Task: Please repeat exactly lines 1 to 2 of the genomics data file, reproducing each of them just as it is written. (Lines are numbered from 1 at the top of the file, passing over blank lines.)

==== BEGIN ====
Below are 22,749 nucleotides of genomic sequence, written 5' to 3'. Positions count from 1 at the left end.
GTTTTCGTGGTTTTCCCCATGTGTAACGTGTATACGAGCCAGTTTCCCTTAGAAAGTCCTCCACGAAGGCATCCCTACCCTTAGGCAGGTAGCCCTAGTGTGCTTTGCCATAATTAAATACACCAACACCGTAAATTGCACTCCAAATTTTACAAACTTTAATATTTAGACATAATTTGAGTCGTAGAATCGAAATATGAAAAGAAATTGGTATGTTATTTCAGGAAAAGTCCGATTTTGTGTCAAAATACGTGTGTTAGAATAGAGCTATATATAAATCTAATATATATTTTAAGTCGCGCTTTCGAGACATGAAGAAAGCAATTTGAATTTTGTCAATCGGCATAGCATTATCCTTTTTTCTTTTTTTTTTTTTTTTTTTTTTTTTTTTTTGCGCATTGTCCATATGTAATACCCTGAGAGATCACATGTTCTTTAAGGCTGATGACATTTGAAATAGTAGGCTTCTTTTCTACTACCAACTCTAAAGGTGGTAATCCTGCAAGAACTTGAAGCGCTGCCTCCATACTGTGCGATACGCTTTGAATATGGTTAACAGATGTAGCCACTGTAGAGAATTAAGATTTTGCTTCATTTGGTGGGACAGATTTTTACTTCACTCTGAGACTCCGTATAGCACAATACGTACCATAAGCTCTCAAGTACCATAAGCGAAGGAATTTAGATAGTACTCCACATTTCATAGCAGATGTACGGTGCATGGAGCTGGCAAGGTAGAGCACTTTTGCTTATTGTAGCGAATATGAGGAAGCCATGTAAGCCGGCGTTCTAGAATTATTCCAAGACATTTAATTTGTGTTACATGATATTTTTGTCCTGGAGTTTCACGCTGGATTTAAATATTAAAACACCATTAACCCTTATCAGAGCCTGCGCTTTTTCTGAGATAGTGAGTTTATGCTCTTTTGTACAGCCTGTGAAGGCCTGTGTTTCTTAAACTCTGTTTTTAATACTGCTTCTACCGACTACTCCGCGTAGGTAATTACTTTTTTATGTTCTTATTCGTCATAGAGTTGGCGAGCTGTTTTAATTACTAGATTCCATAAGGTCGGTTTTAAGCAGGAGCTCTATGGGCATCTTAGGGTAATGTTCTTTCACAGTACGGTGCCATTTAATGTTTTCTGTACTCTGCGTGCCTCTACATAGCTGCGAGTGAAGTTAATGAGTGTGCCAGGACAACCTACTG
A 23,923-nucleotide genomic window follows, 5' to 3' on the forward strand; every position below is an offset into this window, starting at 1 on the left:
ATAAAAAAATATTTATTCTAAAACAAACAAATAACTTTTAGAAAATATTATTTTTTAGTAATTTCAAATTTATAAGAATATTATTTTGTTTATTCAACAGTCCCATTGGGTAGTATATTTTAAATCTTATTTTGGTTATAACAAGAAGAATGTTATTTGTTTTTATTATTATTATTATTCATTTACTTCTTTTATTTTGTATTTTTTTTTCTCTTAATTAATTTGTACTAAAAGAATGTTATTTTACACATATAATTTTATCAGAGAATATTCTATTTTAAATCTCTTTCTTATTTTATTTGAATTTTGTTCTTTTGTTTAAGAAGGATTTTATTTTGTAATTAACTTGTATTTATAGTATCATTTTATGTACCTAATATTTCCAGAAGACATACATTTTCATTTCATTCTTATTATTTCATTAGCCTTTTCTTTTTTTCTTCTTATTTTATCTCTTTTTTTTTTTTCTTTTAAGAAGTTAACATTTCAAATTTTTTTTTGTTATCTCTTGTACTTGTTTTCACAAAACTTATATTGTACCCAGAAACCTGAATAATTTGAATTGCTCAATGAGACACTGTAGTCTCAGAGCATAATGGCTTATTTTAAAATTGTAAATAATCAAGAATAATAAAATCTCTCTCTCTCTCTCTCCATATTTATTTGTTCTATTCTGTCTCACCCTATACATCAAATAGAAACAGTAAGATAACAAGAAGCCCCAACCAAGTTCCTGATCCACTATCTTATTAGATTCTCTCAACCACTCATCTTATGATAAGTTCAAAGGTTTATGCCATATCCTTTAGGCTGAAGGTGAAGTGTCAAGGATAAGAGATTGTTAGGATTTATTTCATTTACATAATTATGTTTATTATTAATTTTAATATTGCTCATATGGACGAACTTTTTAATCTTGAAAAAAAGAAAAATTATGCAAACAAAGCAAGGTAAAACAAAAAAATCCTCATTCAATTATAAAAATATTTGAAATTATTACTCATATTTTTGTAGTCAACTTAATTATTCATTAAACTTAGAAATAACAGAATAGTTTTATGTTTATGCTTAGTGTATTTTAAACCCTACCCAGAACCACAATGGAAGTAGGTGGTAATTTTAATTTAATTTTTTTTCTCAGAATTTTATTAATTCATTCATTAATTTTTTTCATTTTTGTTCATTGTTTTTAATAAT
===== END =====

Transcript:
Below are 22,749 nucleotides of genomic sequence, written 5' to 3'. Positions count from 1 at the left end.
GTTTTCGTGGTTTTCCCCATGTGTAACGTGTATACGAGCCAGTTTCCCTTAGAAAGTCCTCCACGAAGGCATCCCTACCCTTAGGCAGGTAGCCCTAGTGTGCTTTGCCATAATTAAATACACCAACACCGTAAATTGCACTCCAAATTTTACAAACTTTAATATTTAGACATAATTTGAGTCGTAGAATCGAAATATGAAAAGAAATTGGTATGTTATTTCAGGAAAAGTCCGATTTTGTGTCAAAATACGTGTGTTAGAATAGAGCTATATATAAATCTAATATATATTTTAAGTCGCGCTTTCGAGACATGAAGAAAGCAATTTGAATTTTGTCAATCGGCATAGCATTATCCTTTTTTCTTTTTTTTTTTTTTTTTTTTTTTTTTTTTTGCGCATTGTCCATATGTAATACCCTGAGAGATCACATGTTCTTTAAGGCTGATGACATTTGAAATAGTAGGCTTCTTTTCTACTACCAACTCTAAAGGTGGTAATCCTGCAAGAACTTGAAGCGCTGCCTCCATACTGTGCGATACGCTTTGAATATGGTTAACAGATGTAGCCACTGTAGAGAATTAAGATTTTGCTTCATTTGGTGGGACAGATTTTTACTTCACTCTGAGACTCCGTATAGCACAATACGTACCATAAGCTCTCAAGTACCATAAGCGAAGGAATTTAGATAGTACTCCACATTTCATAGCAGATGTACGGTGCATGGAGCTGGCAAGGTAGAGCACTTTTGCTTATTGTAGCGAATATGAGGAAGCCATGTAAGCCGGCGTTCTAGAATTATTCCAAGACATTTAATTTGTGTTACATGATATTTTTGTCCTGGAGTTTCACGCTGGATTTAAATATTAAAACACCATTAACCCTTATCAGAGCCTGCGCTTTTTCTGAGATAGTGAGTTTATGCTCTTTTGTACAGCCTGTGAAGGCCTGTGTTTCTTAAACTCTGTTTTTAATACTGCTTCTACCGACTACTCCGCGTAGGTAATTACTTTTTTATGTTCTTATTCGTCATAGAGTTGGCGAGCTGTTTTAATTACTAGATTCCATAAGGTCGGTTTTAAGCAGGAGCTCTATGGGCATCTTAGGGTAATGTTCTTTCACAGTACGGTGCCATTTAATGTTTTCTGTACTCTGCGTGCCTCTACATAGCTGCGAGTGAAGTTAATGAGTGTGCCAGGACAACCTACTG